The 52 participants in this study underwent oncologic staging and were scheduled for the abdominal contrast-enhanced CT examination, consisting of 32 men and 20 women, with a mean age of 59.67±0.94 years. The mean CTDIvol was 11.52±5.09 mGy, the mean DLP was 355.95±198.26 mGy·cm and the mean ED was 5.34±2.97 mSv.
3.2Quantitative image assessment
CT number did not significantly differ between the five reconstruction algorithms. All other parameters, including noise, noise reduction rate, SNR, and CNR differed significantly (p < 0.001). Noise was significantly lower for DLIR-M, DLIR-H, and ASiR-V 70% compared with ASiR-V 30% and DLIR-L (ASiR-V 30% vs. DLIR-L, p = 0.075), and DLIR-H exhibited the lowest noise (Fig. 1A). Similar results were obtained for the SNRs and CNRs in the renal cortex, renal medulla, renal artery, and adrenal gland. DLIR-M, DLIR-H, and ASiR-V 70% exhibited similar SNRs and CNRs, but were significantly higher than that of ASiR-V 30% and DLIR-L (Fig. 1B, D).
The noise reduction rate relative to ASiR-V 30% was significantly different between the DLIR groups and ASiR-V 70%, ASiR-V 70% (47.04%) showed a similar noise reduction rate to DLIR-M (43.83%) (ASiR-V 70% vs. DLIR-M, p = 1.000), and DLIR-H yielded the highest noise reduction rate (61.6%) (Fig. 1C). The results of the quantitative image analysis are summarized in Table 2 and Fig. 1.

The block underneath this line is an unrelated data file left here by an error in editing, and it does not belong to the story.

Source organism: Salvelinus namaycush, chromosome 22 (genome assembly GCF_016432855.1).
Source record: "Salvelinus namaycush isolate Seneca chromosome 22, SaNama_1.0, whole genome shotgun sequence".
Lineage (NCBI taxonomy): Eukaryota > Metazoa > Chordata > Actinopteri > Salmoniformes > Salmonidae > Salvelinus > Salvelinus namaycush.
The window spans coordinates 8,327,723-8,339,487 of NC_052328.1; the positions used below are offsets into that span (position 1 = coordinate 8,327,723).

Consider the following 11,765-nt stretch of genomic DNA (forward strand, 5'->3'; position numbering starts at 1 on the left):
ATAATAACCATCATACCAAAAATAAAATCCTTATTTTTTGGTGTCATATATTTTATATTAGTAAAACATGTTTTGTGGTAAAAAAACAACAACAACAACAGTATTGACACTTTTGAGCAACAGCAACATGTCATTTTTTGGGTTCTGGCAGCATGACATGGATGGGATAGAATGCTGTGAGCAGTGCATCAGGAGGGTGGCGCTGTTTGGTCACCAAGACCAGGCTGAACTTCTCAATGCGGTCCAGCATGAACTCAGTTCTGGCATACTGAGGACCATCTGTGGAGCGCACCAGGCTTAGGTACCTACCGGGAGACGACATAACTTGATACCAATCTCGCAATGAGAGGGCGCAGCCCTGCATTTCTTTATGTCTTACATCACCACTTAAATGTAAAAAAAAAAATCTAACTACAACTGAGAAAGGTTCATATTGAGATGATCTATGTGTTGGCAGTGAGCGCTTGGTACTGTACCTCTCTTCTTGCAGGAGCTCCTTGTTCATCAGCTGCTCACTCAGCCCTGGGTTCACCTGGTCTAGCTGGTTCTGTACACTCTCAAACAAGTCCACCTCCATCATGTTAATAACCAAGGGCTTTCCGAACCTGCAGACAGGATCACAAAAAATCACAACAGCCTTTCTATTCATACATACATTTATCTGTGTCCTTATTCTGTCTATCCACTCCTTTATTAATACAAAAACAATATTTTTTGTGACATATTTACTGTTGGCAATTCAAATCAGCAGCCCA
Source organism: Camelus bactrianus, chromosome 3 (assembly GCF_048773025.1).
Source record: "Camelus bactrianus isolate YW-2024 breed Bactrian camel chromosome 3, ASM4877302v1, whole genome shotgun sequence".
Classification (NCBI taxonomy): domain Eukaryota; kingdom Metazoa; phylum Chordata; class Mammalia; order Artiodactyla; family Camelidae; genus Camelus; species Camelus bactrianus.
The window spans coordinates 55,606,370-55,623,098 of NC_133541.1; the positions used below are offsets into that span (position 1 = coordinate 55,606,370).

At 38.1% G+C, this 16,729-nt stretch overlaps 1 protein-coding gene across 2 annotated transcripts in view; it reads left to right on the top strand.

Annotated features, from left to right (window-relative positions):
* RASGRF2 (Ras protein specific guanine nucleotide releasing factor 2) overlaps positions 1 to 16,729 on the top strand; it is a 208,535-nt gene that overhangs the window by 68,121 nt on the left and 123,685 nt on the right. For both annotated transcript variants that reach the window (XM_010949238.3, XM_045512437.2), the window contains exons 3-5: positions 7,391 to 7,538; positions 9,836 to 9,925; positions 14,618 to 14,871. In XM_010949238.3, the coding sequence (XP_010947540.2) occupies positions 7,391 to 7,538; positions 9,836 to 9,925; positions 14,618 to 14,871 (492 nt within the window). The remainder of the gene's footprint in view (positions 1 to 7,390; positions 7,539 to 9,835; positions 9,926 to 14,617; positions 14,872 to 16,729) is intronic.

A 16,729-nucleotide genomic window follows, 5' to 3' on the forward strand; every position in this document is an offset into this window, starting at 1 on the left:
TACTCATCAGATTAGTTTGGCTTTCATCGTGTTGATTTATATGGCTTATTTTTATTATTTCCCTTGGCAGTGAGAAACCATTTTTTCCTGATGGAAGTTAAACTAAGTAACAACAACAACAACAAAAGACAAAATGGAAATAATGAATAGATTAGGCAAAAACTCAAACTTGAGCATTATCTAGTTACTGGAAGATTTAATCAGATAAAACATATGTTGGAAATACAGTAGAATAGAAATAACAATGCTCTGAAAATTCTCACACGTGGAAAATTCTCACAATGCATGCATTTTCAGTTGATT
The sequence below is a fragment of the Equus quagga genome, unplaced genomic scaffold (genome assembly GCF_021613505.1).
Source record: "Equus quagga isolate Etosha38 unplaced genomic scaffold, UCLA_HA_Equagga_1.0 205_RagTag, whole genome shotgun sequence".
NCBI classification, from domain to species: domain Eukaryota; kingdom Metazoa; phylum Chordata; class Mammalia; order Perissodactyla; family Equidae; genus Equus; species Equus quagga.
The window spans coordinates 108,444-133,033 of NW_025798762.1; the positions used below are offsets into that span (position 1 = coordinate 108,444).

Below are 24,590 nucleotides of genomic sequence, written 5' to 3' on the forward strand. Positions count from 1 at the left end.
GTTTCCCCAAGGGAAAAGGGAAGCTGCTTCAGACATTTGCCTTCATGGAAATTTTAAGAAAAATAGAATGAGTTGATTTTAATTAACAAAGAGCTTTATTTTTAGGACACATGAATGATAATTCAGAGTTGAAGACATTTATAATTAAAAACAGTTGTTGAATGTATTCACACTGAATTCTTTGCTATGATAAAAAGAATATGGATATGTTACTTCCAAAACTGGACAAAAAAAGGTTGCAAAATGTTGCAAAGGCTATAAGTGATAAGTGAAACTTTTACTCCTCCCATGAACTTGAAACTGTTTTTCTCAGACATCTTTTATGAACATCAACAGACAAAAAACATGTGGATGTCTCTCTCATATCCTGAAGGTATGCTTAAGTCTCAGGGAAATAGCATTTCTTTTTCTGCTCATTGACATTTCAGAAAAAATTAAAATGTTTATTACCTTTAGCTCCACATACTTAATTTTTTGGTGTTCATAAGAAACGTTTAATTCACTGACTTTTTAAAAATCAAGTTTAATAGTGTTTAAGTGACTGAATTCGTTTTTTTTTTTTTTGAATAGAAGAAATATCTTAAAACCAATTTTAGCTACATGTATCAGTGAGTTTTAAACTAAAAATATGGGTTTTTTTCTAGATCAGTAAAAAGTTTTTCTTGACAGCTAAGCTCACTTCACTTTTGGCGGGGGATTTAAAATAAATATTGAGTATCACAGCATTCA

|Values||30% ASiR-V||70% ASiR-V||DLIR-L||DLIR-M||DLIR-H||p value|
|CT number(HU)||Renal cortex||126.51±19.24||128.91±21.02||129.91±20.98||124.17±25.41||129.38±18.72||0.627|
|Noise reduction rate(%)||–||47.04%||26.19%||43.83%||61.60%||< 0.001|
|SNR||Renal cortex||10.78±2.89||20.29±6.20||12.66±3.14||16.02±5.90||20.45±4.14||< 0.001|
|Renal medulla||4.26±1.55||8.62±2.51||4.89±1.58||6.23±2.01||7.79±2.68||< 0.001|
|Renal artery||16.28±5.04||31.03±9.4||18.90±5.74||25.36±8.10||30.84±11.52||< 0.001|
|Adrenal gland||4.43±1.43||8.14±2.38||5.21±1.34||6.84±2.19||9.69±3.24||< 0.001|
|CNR||Renal cortex||30.70±15.34||54.29±23.48||37.24±14.85||54.31±27.22||57.07±16.61||< 0.001|
|Renal medulla||20.40±10.87||38.05±17.77||26.92±12.74||33.51±14.82||34.89±8.30||< 0.001|
|Renal artery||46.05±22.85||80.98±36.82||54.77±20.69||87.16±43.03||87.02±27.99||< 0.001|
|Adrenal gland||21.52±10.61||38.27±16.61||27.74±12.26||39.42±19.32||40.44±11.68||< 0.001|
3.3Qualitative image assessment